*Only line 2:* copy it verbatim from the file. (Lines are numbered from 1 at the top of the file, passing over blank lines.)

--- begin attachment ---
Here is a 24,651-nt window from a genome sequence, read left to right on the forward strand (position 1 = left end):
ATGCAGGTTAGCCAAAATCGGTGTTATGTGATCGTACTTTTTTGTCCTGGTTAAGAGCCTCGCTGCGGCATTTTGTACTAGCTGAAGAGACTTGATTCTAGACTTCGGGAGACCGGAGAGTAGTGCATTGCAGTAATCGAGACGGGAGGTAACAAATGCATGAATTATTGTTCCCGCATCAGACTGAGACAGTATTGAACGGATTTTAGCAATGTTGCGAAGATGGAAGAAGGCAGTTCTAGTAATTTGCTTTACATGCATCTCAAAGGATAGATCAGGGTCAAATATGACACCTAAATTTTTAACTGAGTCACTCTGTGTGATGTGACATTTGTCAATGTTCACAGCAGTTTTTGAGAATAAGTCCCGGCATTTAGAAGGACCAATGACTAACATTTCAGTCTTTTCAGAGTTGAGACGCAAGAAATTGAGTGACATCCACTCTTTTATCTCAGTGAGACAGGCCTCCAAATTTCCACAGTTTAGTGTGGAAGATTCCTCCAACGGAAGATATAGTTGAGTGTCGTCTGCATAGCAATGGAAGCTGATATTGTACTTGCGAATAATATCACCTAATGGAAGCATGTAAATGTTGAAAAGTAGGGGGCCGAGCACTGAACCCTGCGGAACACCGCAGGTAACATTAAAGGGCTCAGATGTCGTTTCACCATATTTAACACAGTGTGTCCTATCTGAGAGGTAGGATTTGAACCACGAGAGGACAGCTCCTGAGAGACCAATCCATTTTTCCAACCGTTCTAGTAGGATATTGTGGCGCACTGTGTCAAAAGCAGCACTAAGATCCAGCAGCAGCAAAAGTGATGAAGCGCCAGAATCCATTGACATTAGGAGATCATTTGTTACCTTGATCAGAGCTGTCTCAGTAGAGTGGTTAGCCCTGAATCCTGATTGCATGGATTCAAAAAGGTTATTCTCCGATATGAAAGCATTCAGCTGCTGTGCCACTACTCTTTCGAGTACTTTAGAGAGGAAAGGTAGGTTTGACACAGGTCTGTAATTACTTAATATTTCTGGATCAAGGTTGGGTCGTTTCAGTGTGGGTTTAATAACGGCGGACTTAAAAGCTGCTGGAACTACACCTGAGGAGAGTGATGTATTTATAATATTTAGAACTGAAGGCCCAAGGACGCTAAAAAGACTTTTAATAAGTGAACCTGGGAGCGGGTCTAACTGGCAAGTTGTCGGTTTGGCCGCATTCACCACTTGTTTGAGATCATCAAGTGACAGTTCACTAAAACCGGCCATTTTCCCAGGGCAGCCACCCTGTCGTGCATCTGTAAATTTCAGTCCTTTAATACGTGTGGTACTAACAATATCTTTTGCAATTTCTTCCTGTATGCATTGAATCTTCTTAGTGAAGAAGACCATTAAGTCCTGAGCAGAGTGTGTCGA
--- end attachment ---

ATGCAGGTTAGCCAAAATCGGTGTTATGTGATCGTACTTTTTTGTCCTGGTTAAGAGCCTCGCTGCGGCATTTTGTACTAGCTGAAGAGACTTGATTCTAGACTTCGGGAGACCGGAGAGTAGTGCATTGCAGTAATCGAGACGGGAGGTAACAAATGCATGAATTATTGTTCCCGCATCAGACTGAGACAGTATTGAACGGATTTTAGCAATGTTGCGAAGATGGAAGAAGGCAGTTCTAGTAATTTGCTTTACATGCATCTCAAAGGATAGATCAGGGTCAAATATGACACCTAAATTTTTAACTGAGTCACTCTGTGTGATGTGACATTTGTCAATGTTCACAGCAGTTTTTGAGAATAAGTCCCGGCATTTAGAAGGACCAATGACTAACATTTCAGTCTTTTCAGAGTTGAGACGCAAGAAATTGAGTGACATCCACTCTTTTATCTCAGTGAGACAGGCCTCCAAATTTCCACAGTTTAGTGTGGAAGATTCCTCCAACGGAAGATATAGTTGAGTGTCGTCTGCATAGCAATGGAAGCTGATATTGTACTTGCGAATAATATCACCTAATGGAAGCATGTAAATGTTGAAAAGTAGGGGGCCGAGCACTGAACCCTGCGGAACACCGCAGGTAACATTAAAGGGCTCAGATGTCGTTTCACCATATTTAACACAGTGTGTCCTATCTGAGAGGTAGGATTTGAACCACGAGAGGACAGCTCCTGAGAGACCAATCCATTTTTCCAACCGTTCTAGTAGGATATTGTGGCGCACTGTGTCAAAAGCAGCACTAAGATCCAGCAGCAGCAAAAGTGATGAAGCGCCAGAATCCATTGACATTAGGAGATCATTTGTTACCTTGATCAGAGCTGTCTCAGTAGAGTGGTTAGCCCTGAATCCTGATTGCATGGATTCAAAAAGGTTATTCTCCGATATGAAAGCATTCAGCTGCTGTGCCACTACTCTTTCGAGTACTTTAGAGAGGAAAGGTAGGTTTGACACAGGTCTGTAATTACTTAATATTTCTGGATCAAGGTTGGGTCGTTTCAGTGTGGGTTTAATAACGGCGGACTTAAAAGCTGCTGGAACTACACCTGAGGAGAGTGATGTATTTATAATATTTAGAACTGAAGGCCCAAGGACGCTAAAAAGACTTTTAATAAGTGAACCTGGGAGCGGGTCTAACTGGCAAGTTGTCGGTTTGGCCGCATTCACCACTTGTTTGAGATCATCAAGTGACAGTTCACTAAAACCGGCCATTTTCCCAGGGCAGCCACCCTGTCGTGCATCTGTAAATTTCAGTCCTTTAATACGTGTGGTACTAACAATATCTTTTGCAATTTCTTCCTGTATGCATTGAATCTTCTTAGTGAAGAAGACCATTAAGTCCTGAGCAGAGTGTGTCGA